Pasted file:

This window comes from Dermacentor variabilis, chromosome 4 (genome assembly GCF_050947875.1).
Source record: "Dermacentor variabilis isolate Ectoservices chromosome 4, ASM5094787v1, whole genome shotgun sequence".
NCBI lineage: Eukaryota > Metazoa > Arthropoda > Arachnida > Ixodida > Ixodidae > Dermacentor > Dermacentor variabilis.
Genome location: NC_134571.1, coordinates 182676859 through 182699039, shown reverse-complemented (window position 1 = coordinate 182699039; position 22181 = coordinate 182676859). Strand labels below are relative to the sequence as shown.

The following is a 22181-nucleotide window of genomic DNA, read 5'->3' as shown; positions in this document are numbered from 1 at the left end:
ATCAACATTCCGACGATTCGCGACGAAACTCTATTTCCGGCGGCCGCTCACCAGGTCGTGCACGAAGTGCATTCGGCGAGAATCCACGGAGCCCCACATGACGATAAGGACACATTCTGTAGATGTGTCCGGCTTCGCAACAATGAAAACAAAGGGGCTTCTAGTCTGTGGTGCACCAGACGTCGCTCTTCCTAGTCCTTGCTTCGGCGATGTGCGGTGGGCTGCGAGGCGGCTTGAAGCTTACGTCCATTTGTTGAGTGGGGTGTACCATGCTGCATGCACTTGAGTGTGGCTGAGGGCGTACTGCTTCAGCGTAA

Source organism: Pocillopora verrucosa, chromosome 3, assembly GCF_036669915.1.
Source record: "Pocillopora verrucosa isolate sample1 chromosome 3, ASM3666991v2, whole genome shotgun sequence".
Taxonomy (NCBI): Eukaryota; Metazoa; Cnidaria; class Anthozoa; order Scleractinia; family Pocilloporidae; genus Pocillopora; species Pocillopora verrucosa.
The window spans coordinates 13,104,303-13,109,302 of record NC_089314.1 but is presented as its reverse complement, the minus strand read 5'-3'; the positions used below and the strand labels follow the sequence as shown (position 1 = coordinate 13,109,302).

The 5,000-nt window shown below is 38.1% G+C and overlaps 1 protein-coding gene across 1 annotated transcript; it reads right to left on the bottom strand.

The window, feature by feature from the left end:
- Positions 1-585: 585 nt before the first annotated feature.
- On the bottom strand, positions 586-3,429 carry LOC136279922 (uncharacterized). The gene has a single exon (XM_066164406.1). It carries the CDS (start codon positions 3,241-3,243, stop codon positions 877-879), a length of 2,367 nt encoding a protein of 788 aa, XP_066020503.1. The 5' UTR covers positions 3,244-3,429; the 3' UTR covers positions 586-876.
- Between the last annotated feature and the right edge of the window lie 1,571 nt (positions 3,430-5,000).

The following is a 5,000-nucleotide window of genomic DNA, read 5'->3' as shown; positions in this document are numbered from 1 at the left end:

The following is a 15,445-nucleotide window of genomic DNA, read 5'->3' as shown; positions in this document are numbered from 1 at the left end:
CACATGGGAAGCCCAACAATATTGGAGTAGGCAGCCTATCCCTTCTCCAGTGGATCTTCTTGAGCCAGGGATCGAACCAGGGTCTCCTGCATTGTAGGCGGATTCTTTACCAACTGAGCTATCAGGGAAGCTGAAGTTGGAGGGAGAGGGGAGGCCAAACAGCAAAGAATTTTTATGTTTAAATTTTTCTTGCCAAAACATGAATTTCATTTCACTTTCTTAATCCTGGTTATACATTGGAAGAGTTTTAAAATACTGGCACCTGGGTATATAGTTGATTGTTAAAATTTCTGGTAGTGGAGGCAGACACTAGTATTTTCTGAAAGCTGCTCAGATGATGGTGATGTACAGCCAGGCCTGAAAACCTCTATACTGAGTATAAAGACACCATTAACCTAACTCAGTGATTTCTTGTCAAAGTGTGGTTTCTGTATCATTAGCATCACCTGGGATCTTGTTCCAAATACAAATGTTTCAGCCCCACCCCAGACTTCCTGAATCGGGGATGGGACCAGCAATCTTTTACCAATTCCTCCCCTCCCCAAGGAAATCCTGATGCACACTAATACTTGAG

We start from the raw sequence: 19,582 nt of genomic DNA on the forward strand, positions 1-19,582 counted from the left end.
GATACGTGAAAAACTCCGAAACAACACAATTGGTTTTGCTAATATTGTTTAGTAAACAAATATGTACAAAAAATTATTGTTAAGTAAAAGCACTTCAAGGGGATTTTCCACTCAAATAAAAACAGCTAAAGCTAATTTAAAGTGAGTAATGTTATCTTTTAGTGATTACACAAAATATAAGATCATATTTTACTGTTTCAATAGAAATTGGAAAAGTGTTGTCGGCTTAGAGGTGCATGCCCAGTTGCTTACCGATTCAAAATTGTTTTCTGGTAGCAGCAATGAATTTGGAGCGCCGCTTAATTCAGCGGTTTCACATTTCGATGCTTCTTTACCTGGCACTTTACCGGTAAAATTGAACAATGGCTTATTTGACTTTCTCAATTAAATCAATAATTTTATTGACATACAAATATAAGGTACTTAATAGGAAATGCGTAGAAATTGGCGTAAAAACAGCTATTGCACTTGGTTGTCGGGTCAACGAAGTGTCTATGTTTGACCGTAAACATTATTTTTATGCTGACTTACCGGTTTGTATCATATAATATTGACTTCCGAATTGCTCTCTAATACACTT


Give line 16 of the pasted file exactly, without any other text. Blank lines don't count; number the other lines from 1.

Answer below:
The following is a 5,000-nucleotide window of genomic DNA, read 5'->3' as shown; positions in this document are numbered from 1 at the left end: